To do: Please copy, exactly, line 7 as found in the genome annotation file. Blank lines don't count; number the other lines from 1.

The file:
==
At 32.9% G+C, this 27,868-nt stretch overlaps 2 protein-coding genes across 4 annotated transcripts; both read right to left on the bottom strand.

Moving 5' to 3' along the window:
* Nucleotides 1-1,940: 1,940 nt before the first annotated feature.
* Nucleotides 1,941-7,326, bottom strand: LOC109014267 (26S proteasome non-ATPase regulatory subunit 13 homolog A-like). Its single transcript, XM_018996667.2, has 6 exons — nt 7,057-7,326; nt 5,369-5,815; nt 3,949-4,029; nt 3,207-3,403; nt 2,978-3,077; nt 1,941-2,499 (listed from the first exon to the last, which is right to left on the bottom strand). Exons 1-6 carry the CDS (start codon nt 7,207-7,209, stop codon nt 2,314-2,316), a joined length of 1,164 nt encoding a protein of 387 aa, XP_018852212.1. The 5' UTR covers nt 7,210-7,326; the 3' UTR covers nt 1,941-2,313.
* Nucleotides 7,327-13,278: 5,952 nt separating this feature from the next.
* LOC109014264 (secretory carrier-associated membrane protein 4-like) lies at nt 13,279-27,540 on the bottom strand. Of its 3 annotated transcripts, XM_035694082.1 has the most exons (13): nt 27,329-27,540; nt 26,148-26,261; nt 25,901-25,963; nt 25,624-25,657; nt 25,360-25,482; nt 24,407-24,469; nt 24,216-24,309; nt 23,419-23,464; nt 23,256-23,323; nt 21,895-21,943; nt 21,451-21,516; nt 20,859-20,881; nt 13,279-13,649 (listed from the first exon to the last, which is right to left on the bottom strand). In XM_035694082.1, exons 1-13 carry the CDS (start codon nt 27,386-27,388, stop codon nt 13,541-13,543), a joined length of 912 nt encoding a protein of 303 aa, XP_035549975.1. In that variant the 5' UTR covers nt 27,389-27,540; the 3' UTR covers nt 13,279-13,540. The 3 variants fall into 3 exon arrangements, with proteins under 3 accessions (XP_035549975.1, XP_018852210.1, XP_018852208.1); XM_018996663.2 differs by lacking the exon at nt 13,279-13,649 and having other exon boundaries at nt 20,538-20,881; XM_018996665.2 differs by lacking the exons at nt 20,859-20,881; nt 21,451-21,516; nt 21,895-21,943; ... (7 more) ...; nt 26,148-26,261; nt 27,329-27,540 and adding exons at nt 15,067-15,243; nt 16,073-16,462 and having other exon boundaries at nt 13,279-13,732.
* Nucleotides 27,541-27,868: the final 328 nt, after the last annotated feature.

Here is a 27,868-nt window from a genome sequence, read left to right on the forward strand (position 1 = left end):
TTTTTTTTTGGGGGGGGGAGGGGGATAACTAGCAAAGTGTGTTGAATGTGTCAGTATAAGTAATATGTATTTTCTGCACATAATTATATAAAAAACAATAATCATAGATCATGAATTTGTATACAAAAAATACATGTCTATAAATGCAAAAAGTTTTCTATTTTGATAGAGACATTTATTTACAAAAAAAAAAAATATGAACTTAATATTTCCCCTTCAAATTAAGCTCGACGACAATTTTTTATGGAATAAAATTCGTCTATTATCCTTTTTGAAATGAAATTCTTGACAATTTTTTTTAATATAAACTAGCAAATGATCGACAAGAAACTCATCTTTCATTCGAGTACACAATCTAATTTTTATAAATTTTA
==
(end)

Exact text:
* Nucleotides 27,541-27,868: the final 328 nt, after the last annotated feature.